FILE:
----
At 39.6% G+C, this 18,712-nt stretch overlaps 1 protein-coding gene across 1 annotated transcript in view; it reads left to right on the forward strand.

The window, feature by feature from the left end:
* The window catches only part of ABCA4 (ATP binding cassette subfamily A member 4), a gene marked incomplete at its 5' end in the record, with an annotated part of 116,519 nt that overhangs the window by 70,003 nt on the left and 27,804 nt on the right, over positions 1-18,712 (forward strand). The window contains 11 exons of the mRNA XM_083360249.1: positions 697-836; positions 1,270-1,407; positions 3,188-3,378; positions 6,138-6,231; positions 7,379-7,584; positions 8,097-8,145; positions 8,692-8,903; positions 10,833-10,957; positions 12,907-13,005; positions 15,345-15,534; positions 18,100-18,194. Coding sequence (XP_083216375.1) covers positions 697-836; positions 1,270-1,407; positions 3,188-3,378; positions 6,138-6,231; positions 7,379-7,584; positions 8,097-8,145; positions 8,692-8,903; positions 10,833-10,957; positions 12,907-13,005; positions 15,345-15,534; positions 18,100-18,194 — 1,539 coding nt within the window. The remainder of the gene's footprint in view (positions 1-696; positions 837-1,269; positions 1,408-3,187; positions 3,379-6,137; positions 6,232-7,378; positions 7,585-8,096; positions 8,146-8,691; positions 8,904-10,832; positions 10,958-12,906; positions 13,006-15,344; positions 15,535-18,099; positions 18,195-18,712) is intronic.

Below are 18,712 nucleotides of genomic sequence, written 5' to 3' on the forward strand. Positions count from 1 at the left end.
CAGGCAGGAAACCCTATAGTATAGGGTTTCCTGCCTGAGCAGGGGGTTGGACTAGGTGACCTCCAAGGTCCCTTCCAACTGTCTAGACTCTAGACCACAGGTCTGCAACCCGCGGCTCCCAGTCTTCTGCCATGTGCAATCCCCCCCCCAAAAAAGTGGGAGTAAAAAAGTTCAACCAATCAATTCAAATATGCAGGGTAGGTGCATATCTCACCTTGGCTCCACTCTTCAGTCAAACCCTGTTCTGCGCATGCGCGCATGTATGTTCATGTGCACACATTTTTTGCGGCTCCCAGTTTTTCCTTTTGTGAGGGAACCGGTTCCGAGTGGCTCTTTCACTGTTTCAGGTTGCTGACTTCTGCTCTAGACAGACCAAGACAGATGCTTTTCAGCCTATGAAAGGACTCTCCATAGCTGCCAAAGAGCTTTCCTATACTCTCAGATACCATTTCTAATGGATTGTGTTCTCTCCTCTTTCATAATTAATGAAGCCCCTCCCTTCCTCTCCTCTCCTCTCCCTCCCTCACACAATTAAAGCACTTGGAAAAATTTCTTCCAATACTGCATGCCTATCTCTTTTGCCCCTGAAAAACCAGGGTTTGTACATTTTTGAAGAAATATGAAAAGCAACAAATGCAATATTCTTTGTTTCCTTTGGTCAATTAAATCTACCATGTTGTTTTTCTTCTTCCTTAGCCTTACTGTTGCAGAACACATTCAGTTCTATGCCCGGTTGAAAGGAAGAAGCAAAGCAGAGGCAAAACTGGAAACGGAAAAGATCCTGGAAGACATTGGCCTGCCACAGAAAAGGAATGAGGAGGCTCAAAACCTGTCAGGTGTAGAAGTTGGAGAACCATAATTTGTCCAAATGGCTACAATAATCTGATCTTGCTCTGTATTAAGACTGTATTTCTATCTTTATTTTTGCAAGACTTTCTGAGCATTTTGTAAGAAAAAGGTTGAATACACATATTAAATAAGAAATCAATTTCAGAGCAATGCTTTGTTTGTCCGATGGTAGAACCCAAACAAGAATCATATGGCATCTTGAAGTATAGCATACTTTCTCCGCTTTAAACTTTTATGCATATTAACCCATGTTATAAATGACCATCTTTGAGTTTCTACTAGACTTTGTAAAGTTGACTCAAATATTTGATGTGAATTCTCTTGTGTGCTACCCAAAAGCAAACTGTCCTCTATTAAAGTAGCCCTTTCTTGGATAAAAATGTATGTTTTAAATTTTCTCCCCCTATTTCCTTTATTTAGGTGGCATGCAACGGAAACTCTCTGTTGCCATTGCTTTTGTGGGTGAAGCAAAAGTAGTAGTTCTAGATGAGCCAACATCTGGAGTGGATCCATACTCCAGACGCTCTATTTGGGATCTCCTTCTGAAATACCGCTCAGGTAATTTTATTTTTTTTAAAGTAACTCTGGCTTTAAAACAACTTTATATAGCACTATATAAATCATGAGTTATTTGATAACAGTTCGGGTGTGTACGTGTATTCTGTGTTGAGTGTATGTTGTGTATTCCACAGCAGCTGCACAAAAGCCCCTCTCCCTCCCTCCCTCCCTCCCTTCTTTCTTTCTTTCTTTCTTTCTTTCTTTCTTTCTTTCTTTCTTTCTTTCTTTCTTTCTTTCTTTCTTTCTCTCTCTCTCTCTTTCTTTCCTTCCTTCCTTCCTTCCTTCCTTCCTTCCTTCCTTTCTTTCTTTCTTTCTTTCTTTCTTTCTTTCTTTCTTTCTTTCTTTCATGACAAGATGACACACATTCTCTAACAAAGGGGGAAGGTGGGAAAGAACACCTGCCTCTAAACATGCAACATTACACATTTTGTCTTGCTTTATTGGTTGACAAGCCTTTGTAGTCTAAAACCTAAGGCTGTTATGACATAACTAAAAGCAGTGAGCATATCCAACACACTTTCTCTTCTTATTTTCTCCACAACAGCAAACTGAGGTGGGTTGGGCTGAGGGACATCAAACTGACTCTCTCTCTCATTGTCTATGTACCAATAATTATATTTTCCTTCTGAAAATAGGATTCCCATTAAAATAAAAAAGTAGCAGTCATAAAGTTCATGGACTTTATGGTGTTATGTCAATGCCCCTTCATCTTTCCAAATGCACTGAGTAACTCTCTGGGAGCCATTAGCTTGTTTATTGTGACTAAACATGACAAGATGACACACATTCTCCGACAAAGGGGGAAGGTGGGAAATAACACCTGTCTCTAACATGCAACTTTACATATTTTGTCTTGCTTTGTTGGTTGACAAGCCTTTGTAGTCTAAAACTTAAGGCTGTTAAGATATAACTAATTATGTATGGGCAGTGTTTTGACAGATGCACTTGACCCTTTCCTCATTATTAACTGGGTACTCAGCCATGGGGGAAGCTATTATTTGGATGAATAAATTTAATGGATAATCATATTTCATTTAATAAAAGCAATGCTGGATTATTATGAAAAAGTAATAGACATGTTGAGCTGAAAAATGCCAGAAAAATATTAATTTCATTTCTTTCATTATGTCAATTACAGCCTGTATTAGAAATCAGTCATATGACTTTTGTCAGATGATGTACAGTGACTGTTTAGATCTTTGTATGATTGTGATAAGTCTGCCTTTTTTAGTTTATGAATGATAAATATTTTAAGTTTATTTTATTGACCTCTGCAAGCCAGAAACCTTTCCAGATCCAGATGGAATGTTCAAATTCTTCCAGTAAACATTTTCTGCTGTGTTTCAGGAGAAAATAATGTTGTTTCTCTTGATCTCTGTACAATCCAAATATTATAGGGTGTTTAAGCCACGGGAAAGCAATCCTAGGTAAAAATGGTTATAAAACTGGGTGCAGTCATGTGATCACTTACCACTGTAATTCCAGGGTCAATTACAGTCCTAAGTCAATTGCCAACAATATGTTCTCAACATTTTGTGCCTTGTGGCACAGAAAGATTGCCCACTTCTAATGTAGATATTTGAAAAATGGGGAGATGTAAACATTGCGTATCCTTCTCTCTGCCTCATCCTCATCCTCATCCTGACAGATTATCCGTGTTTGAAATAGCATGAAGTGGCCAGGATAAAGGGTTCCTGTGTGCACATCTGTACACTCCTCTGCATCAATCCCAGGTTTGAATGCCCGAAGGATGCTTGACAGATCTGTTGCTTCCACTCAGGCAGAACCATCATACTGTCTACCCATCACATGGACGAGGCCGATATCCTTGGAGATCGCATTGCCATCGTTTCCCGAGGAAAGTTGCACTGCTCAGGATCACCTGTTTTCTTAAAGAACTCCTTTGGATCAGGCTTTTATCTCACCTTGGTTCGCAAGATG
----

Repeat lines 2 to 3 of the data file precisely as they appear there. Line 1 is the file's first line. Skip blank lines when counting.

The window, feature by feature from the left end:
* The window catches only part of ABCA4 (ATP binding cassette subfamily A member 4), a gene marked incomplete at its 5' end in the record, with an annotated part of 116,519 nt that overhangs the window by 70,003 nt on the left and 27,804 nt on the right, over positions 1-18,712 (forward strand). The window contains 11 exons of the mRNA XM_083360249.1: positions 697-836; positions 1,270-1,407; positions 3,188-3,378; positions 6,138-6,231; positions 7,379-7,584; positions 8,097-8,145; positions 8,692-8,903; positions 10,833-10,957; positions 12,907-13,005; positions 15,345-15,534; positions 18,100-18,194. Coding sequence (XP_083216375.1) covers positions 697-836; positions 1,270-1,407; positions 3,188-3,378; positions 6,138-6,231; positions 7,379-7,584; positions 8,097-8,145; positions 8,692-8,903; positions 10,833-10,957; positions 12,907-13,005; positions 15,345-15,534; positions 18,100-18,194 — 1,539 coding nt within the window. The remainder of the gene's footprint in view (positions 1-696; positions 837-1,269; positions 1,408-3,187; positions 3,379-6,137; positions 6,232-7,378; positions 7,585-8,096; positions 8,146-8,691; positions 8,904-10,832; positions 10,958-12,906; positions 13,006-15,344; positions 15,535-18,099; positions 18,195-18,712) is intronic.